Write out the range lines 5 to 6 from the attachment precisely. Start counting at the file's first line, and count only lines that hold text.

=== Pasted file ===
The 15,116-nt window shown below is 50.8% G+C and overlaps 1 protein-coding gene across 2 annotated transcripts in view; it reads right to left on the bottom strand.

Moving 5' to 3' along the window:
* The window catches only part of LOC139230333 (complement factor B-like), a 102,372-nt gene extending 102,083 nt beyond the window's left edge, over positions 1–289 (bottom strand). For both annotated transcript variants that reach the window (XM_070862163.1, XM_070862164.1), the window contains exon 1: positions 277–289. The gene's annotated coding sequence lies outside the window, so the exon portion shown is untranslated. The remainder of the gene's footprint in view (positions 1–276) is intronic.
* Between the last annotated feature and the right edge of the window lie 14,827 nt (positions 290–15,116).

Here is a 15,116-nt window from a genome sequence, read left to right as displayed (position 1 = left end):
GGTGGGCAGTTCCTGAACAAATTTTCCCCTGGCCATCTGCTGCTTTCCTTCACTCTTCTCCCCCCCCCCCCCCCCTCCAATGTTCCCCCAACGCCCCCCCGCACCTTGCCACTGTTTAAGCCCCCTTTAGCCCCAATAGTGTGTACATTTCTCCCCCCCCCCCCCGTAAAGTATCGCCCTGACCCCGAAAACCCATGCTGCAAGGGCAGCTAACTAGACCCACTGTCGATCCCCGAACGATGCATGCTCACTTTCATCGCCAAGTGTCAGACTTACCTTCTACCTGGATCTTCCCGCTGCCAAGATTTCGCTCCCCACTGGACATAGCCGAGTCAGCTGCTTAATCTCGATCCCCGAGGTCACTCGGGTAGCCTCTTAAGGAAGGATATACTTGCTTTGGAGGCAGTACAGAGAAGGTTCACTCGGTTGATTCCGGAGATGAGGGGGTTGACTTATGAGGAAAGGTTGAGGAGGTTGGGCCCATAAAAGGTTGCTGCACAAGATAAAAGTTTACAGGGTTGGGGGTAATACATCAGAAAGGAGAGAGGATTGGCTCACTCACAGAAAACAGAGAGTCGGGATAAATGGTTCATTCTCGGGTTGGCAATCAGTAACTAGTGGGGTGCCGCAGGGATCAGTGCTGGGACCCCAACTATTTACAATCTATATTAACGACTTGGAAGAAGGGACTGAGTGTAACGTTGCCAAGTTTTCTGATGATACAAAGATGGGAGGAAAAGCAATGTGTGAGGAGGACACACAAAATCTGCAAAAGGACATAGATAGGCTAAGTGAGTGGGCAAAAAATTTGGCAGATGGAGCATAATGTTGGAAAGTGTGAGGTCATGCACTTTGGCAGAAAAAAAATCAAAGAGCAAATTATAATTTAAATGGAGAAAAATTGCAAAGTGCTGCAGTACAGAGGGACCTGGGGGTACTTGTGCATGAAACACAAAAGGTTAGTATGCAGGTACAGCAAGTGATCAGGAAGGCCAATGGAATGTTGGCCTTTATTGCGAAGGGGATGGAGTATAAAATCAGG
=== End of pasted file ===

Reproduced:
Here is a 15,116-nt window from a genome sequence, read left to right as displayed (position 1 = left end):
GGTGGGCAGTTCCTGAACAAATTTTCCCCTGGCCATCTGCTGCTTTCCTTCACTCTTCTCCCCCCCCCCCCCCCCTCCAATGTTCCCCCAACGCCCCCCCGCACCTTGCCACTGTTTAAGCCCCCTTTAGCCCCAATAGTGTGTACATTTCTCCCCCCCCCCCCCGTAAAGTATCGCCCTGACCCCGAAAACCCATGCTGCAAGGGCAGCTAACTAGACCCACTGTCGATCCCCGAACGATGCATGCTCACTTTCATCGCCAAGTGTCAGACTTACCTTCTACCTGGATCTTCCCGCTGCCAAGATTTCGCTCCCCACTGGACATAGCCGAGTCAGCTGCTTAATCTCGATCCCCGAGGTCACTCGGGTAGCCTCTTAAGGAAGGATATACTTGCTTTGGAGGCAGTACAGAGAAGGTTCACTCGGTTGATTCCGGAGATGAGGGGGTTGACTTATGAGGAAAGGTTGAGGAGGTTGGGCCCATAAAAGGTTGCTGCACAAGATAAAAGTTTACAGGGTTGGGGGTAATACATCAGAAAGGAGAGAGGATTGGCTCACTCACAGAAAACAGAGAGTCGGGATAAATGGTTCATTCTCGGGTTGGCAATCAGTAACTAGTGGGGTGCCGCAGGGATCAGTGCTGGGACCCCAACTATTTACAATCTATATTAACGACTTGGAAGAAGGGACTGAGTGTAACGTTGCCAAGTTTTCTGATGATACAAAGATGGGAGGAAAAGCAATGTGTGAGGAGGACACACAAAATCTGCAAAAGGACATAGATAGGCTAAGTGAGTGGGCAAAAAATTTGGCAGATGGAGCATAATGTTGGAAAGTGTGAGGTCATGCACTTTGGCAGAAAAAAAATCAAAGAGCAAATTATAATTTAAATGGAGAAAAATTGCAAAGTGCTGCAGTACAGAGGGACCTGGGGGTACTTGTGCATGAAACACAAAAGGTTAGTATGCAGGTACAGCAAGTGATCAGGAAGGCCAATGGAATGTTGGCCTTTATTGCGAAGGGGATGGAGTATAAAATCAGG